Hinagiku Katsura is this as well. She's just as hard-working as Hayate and has acquired a similarly expansive skill set that includes being highly skilled at household chores, an amazing cook that can even impress Hayate, having the best grades in the school, being good at every sport, almost always knowing whatever bit of knowledge other characters are asking for, excelling at the (surprisingly complex and important) paperwork for the academy's Absurdly Powerful Student Council, being the other go-to character for help in any situation, and even working part-time job at the same cafe as Hayate and fighting random demons/monsters in her spare time as an 'Ally of Justice passing through'. Unlike Hayate, she's actually completely specialized in combat as a kendo specialist, though it's hardly a problem since she can summona magic sword at will so she is never unarmed. But don't doubt the awesome power of her unarmed punches when she's angry...
The Office of Special Resources from The Universiad is more than just a combat and special operations formation. Apart from the logistics concerns they really do handle, senior OSR operatives are trained to bear a wide range of responsibilities, including but not limited to counterintelligence, equipment testing, espionage, law enforcement, security and training.
He'd helped lay mundane roads, dug ditches, learned how to plaster a wall. He'd washed cars in France, car windscreens in Germany, and worked for a commercial herbologist in Spain. Whatever he could find to do, he did.
Robert A. Heinlein's immortal character Lazarus Long (the source of the page quote) is a firm advocate of learning a wide variety of skills to be prepared for change (a matter of some concern for an immortal, of course).
The aptly named Jack of The Enchanted Forest Chronicles, a freelance businessman who does "a little bit of everything", though he will assure you that he is not one of those giant-slaying Jacks.
Michael from the Knight and Rogue Series has a multitude of unusual skills ranging from carpenty to bar tending. This is mostly due to his knight errantry consisting of helping with odd jobs that need to be done as he's passing by.
Highlander has Methos who after 5000 years has held just about every possible job and has picked up just about any practical skill imaginable. This makes him different from most other immortals who seem to pick a niche and stick with it.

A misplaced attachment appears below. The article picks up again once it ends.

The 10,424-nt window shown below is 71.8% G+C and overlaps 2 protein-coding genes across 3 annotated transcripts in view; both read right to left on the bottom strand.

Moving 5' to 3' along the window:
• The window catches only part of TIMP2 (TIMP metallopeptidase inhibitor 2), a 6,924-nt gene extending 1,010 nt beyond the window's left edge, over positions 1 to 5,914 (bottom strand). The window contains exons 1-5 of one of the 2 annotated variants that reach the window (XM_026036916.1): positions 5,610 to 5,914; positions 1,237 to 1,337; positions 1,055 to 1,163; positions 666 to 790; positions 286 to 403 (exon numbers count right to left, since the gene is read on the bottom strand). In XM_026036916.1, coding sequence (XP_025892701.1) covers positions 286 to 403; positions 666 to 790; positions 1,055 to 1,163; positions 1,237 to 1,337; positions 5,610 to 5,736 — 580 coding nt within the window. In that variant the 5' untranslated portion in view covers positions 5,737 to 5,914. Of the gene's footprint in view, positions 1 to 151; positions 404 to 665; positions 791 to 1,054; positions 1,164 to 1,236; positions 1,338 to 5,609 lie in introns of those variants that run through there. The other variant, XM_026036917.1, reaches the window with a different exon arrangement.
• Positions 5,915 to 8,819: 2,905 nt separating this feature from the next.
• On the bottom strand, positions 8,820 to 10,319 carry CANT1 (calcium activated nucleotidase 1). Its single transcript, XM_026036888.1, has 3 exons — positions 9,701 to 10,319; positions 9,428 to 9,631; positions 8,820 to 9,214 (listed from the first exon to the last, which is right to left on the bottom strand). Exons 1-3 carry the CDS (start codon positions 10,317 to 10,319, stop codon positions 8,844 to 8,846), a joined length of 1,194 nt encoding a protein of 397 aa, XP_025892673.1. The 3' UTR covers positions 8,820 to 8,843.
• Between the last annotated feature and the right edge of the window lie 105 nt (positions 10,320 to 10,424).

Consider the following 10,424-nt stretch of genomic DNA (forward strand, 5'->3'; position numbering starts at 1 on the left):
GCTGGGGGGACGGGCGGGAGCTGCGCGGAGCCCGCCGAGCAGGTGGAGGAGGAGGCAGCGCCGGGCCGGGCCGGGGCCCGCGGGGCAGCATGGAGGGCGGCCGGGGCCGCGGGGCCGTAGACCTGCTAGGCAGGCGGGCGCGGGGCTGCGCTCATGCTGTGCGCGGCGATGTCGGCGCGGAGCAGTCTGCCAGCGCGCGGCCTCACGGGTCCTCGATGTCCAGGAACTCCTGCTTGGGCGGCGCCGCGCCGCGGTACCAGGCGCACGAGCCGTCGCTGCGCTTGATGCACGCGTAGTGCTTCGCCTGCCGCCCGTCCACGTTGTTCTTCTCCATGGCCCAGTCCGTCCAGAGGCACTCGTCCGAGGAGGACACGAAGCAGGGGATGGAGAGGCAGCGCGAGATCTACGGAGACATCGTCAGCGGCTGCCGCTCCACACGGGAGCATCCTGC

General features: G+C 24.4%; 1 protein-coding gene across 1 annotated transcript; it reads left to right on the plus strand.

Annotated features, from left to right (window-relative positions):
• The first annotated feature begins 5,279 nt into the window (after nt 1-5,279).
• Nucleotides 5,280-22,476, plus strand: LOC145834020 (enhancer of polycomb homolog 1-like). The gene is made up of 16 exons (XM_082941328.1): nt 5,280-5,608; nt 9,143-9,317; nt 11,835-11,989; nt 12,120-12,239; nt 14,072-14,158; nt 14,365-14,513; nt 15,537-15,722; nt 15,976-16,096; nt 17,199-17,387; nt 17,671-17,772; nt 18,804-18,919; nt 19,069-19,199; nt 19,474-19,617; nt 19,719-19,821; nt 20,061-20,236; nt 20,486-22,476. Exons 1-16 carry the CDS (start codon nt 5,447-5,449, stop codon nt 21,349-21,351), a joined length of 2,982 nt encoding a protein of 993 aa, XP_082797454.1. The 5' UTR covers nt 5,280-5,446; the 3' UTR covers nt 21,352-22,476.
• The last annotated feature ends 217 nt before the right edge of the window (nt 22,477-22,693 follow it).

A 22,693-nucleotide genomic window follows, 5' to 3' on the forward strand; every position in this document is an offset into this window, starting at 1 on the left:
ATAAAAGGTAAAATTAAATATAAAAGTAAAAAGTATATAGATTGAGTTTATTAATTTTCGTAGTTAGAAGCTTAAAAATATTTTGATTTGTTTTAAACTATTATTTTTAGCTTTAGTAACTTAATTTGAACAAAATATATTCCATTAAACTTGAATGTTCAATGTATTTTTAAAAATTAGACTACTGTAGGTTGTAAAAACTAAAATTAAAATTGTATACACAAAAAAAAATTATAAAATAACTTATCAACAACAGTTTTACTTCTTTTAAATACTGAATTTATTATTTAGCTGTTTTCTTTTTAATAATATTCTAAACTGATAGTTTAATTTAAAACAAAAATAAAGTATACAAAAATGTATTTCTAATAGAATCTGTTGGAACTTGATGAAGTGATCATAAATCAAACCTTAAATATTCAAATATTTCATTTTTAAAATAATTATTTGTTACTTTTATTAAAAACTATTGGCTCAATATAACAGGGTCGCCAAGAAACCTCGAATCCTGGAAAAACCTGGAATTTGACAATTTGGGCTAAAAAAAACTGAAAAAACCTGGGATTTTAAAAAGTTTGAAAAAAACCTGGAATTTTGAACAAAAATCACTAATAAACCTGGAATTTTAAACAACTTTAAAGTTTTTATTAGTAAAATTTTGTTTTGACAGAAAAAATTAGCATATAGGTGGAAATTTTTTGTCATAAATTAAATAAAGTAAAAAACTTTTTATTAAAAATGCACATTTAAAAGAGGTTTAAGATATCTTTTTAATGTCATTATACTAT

Henry of Eureka has multiple jobs, including being the town mechanic, forensics expert, coroner, and skilled physicist. He even becomes the mayor.
I'll mow your lawn Clear the leaves out your drain I'll mend your roof, to keep out the rain I take the work that God provides I'm a jack of all trades Honey, we'll be all right.
A Sesame Street Muppet sketch set in the Old West featured Adam T. Glaser, who had so many jobs that he had to be reminded what a dentist does.
Dominion: Hinterlands gives us the Jack of All Trades card. It grants four common effects — gaining a card, inspecting your deck, drawing cards, and the option to trash a card — but is nowhere near the best at any of those.
A five-color deck will have a less reliable mana base than a one- or two-color deck, but it'll have access to all the different tools that every color can offer.
Obelisk of Alara. It gives you access to five different simple abilities with a wide range of uses, spanning all five colors.
Murphy's World. Sean Murphy (the man who discovered the title planet) spent a lot of time in crummy jobs, giving him a wide but shallow set of skills.
Eando Kline of Pathfinder, as part of being a well-built sorcerer/rogue/bard.
Shadowrun supplement Aztlan. Shamans of the Jaguar totem prefer to acquire a minimum level of talent in a wide array of skills rather than specializing in a limited package of talents like most characters.
Classic Traveller. The Jack of All Trades skill allowed a character to use any other skill at level 0, which meant that they would avoid penalties for lack of skill but not gain any bonuses either.
Hollow Earth Expedition supplement Secrets of the Surface World. The Jack of All Trades skill gives a broad familiarity with a variety of different tasks, without any formal training. The character may use any skill that they have no training in at no penalty (General Skill) or reduced penalty (Specialized Skill).
The Factotumnote Latin for "do everything!" class from the Dungeons and Dragons sourcebook "Dungeonscape" gets all skills as class skills, as well as limited spellcasting/turn undead/healing/sneak attack abilities and the ability to boost saving throws/attack rolls/damage rolls/trained skill checks by tapping into their pool of "Inspiration Points" (which represent their ability to spontaneously recall facts from the vast pool of knowledge they've accumulated). The end effect is that they are incredibly effective skill monkeys who can emulate any class for at least a short period of time.